Those in charge of the public library in Southington recently made their case for a larger building. Built in 1974, Southington’s library is just 21,000 square feet, and it’s obvious that the library needs a makeover.
Those who would argue that libraries have lost their context in the age of the internet should also set those misinterpretations aside and recognize that public libraries are as important as ever. At one time, Andrew Carnegie was the richest man in the world, even though he’d arrived in the U.S. as poor as one can get. He used those riches to fund a system of libraries across the nation. A library remains a place where you can feed your brain at an extremely discounted price: all you need to bring is your interest in learning.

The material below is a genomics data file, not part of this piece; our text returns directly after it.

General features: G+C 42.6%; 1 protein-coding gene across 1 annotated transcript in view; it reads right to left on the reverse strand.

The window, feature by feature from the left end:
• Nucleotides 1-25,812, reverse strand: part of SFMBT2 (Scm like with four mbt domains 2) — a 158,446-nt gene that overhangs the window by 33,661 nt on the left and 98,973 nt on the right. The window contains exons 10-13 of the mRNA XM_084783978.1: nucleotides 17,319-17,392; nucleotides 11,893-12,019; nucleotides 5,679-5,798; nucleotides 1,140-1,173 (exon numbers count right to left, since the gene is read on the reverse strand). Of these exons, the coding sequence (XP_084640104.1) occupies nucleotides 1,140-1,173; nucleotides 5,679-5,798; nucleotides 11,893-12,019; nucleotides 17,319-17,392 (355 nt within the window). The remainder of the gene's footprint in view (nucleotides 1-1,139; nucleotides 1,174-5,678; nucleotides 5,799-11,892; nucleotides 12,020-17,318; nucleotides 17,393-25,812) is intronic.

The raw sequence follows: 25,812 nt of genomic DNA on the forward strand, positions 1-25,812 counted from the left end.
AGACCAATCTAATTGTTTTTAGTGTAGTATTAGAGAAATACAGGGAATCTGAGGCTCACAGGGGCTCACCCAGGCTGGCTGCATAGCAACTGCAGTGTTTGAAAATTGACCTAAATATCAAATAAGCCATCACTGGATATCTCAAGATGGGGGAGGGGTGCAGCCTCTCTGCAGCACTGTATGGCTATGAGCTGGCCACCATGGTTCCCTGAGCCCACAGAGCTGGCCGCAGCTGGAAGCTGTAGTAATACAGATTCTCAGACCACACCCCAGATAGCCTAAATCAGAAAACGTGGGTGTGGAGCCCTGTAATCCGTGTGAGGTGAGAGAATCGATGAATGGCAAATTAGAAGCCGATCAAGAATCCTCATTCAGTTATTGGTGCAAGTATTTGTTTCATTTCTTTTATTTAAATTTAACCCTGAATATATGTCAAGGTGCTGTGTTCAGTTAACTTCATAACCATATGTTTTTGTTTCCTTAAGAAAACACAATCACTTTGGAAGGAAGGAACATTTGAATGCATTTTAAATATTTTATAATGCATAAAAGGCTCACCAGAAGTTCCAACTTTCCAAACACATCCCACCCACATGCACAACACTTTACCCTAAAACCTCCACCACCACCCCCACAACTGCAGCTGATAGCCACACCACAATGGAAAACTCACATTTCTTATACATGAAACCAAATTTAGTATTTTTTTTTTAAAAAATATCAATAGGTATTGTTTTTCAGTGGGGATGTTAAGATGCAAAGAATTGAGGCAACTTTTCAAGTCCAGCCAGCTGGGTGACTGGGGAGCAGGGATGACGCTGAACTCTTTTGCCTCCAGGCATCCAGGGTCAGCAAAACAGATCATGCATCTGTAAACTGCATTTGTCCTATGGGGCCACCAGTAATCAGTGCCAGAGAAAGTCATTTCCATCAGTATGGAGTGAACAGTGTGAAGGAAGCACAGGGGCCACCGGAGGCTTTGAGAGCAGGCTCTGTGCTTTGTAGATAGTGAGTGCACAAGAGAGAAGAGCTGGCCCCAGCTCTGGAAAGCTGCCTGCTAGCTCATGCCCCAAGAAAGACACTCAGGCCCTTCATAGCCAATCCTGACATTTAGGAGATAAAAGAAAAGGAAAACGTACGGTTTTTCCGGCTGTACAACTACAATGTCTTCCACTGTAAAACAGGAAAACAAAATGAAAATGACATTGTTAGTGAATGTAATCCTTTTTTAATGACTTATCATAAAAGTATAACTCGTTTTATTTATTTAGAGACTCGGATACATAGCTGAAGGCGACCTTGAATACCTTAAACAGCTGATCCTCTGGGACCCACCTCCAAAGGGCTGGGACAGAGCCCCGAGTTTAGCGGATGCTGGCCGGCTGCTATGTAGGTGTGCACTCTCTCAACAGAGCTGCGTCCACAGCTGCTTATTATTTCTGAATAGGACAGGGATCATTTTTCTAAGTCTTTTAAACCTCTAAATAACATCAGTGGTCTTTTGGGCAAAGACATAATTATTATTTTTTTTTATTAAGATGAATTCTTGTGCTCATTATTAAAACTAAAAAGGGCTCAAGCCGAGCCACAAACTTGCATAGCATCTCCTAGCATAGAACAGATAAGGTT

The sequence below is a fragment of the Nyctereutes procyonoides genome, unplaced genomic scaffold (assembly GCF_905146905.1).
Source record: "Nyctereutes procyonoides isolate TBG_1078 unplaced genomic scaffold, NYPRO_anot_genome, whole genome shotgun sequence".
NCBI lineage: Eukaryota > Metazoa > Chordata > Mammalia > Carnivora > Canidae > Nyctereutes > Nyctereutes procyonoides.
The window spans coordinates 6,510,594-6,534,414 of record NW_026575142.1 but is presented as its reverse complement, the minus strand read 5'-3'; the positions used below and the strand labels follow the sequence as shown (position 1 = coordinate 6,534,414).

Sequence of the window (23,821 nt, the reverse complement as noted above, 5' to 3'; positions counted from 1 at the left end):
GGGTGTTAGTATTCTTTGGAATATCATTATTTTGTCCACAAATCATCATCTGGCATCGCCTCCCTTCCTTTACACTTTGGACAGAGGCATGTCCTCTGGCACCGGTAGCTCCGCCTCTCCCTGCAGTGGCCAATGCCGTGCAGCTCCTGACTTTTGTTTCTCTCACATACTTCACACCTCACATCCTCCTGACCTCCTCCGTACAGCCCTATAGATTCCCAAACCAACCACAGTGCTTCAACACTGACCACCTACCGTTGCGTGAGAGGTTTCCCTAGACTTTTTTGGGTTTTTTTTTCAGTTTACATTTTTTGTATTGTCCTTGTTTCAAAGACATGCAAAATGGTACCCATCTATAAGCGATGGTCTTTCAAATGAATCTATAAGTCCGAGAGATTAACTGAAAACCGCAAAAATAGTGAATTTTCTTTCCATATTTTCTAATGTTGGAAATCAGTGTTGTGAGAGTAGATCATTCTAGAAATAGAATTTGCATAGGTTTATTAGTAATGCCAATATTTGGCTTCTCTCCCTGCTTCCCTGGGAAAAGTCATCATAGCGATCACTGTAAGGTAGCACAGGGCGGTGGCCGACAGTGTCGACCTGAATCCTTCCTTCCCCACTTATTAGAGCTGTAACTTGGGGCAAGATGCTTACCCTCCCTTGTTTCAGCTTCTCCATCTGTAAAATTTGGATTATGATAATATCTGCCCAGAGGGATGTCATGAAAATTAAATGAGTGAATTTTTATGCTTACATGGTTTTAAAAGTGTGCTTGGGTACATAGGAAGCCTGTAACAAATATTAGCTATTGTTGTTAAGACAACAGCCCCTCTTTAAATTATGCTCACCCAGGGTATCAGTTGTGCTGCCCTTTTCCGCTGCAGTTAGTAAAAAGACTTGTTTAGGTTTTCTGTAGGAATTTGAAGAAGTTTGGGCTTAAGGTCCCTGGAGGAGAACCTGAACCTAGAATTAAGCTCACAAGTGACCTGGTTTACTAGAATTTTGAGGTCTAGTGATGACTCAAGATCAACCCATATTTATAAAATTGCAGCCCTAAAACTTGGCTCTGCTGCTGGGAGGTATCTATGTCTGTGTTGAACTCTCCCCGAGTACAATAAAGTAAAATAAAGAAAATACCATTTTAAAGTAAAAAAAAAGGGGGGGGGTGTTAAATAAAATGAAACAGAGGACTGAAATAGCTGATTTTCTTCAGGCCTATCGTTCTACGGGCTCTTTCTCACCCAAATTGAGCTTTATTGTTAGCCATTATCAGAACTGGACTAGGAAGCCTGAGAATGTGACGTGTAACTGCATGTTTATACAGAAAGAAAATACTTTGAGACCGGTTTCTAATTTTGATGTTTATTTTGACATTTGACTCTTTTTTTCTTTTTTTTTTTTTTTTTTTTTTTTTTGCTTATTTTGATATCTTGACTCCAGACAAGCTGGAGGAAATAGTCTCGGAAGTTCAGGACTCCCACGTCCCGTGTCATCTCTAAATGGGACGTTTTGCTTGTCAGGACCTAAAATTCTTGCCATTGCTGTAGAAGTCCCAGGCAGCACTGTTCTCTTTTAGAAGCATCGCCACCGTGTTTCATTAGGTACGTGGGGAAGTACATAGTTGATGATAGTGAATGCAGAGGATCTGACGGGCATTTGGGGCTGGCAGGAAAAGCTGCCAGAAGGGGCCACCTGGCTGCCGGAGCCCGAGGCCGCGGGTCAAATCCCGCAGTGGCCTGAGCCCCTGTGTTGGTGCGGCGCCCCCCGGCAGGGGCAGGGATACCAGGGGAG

Even casual visitors can easily recognize that the Southington library is in need of an upgrade. Executive Director Kristi Sadowski recently listed the reasons why: little quiet place to study, a children’s section that is too small, aisles too narrow for wheelchairs, areas not conforming to current fire code, internet lines limited to a single location. Others can likely come up with their own lists.
The case having been made, what remains is the question of how to go about building Southington’s library into something the town can look to with pride.
The two essential elements to start with are a plan and price tag. Yes, the building needs to be bigger, but how big and what is needed, precisely?
David Monti, a member of the library advocacy committee, put it about as well as it can be put recently: “Let’s start talking about vision, let’s start talking about a higher price,” he said. “I’m sick and tired of sitting here in this old building.”
Yes, by all means. Let’s get on with it.
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